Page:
NBC Sports Chicago is breaking down the 15 full-time players on the Bulls' roster. Next up is Tomas Satoransky.
9.9 PPG, 5.4 APG, 3.9 RPG | 43% FG, 32.2% 3P, 87.6% FT | 16.5% USG
July 2019: Signed 3-year, $30 million contract (partial guarantee on third season)
2020-21: $10,000,000 | 2021-22: $10,000,000*
*$5,000,000 guaranteed, fully guaranteed on June 30, 2021
Satoransky is always available and a wonderful team player — he and Coby White were the only Bulls to appear in all 65 of the team’s games, and Sato led the Bulls in assists per game and assist-to-turnover ratio (2.72) in 2019-20. His advanced feel for the game and willingness to jabber on the floor make him an effective traffic director, and his 6-foot-7 build allows him to see over the tops of defenses to find teammates.
When he’s “on” offensively, that translates into an effective drive-and-kick game, and his track record is one of an good spot-up shooter. He’s a veteran, solid team defender and one of the more congenial guys on the team. Not a break-down-the-defense player, which factored into him having a limited impact on the Bulls' offense this season, but a capable glue guy on the floor and off it.
Areas to Improve
Though Satoransky posted career-high counting stats across the board in his first season as an NBA starter, his inaugural campaign with the Bulls didn’t live up to his or the team’s expectations after his signing was widely lauded in the 2019 offseason. The highs were high, but they were too few and far between by season's end. White usurped him in the starting lineup in the Bulls' final game before the hiatus, via a combination of the rookie’s torrid play and Satoransky’s uneven production. In line with his character, Satoransky handled the demotion with grace.
The quickest way for Sato to right the ship is to bounce back in the shooting department. A huge part of his sell as a free agent signing was his ability to complement Zach LaVine in the starting backcourt as a facilitator and off-ball scoring threat. The former panned out at times, the latter not as much. Satoransky entered 2019-20 a 44.5% catch-and-shoot 3-point shooter (1.5 attempts per game) in his past two seasons. In 2019-20: 32.9% on 2.6 attempts per, and he made just 26.8% of all of his long-range looks from December on.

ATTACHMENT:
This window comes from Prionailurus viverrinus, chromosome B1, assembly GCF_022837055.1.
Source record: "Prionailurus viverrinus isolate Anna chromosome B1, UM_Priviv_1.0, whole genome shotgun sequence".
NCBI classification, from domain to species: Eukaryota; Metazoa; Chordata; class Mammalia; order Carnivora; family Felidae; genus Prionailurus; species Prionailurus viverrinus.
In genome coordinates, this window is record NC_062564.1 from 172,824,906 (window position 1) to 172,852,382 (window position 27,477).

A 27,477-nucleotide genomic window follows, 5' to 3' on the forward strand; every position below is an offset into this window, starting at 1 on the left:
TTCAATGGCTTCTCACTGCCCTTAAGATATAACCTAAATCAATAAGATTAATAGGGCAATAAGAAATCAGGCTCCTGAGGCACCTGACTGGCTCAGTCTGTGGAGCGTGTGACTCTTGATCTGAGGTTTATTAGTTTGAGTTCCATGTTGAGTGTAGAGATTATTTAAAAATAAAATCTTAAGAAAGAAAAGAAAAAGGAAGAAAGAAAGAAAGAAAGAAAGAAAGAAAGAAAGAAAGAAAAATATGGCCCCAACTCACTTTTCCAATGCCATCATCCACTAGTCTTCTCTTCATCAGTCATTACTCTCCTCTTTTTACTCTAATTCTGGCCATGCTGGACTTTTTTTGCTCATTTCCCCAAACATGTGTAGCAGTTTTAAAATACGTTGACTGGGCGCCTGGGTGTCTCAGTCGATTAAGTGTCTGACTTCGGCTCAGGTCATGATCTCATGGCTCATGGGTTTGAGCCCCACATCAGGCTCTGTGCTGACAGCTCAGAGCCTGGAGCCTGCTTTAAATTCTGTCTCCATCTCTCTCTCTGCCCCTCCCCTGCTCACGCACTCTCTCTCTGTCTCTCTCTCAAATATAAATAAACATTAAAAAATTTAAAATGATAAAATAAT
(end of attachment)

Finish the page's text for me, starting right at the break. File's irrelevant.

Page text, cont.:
The good news: He’s reportedly working with renowned shooting coach Stefan Weissenböck this offseason, who Satoransky has credited with drastic improvements to his jumper in the past — chiefly, a leap from 24.3% to 46.3% from deep between his first and second NBA seasons. Him finding his footing there could unlock a lot for his game and the Bulls offense, even if he’s relegated to a reserve role moving forward.
Satoransky would be an integral role player on most any team in the league. He’s not the Bulls’ point guard of the long- or short-term future — that slot is best reserved for White or their impending top-10 draftee. But as, say, a seventh man, he can be useful for a young team in need of a steady hand at the controls for spurts. And his $10 million salary for next season, plus a partial guarantee for 2021-22, isn’t overly-debilitating to the Bulls' books. We’ll call his ceiling a top-five reserve lead guard in the NBA, and a capable spot starter.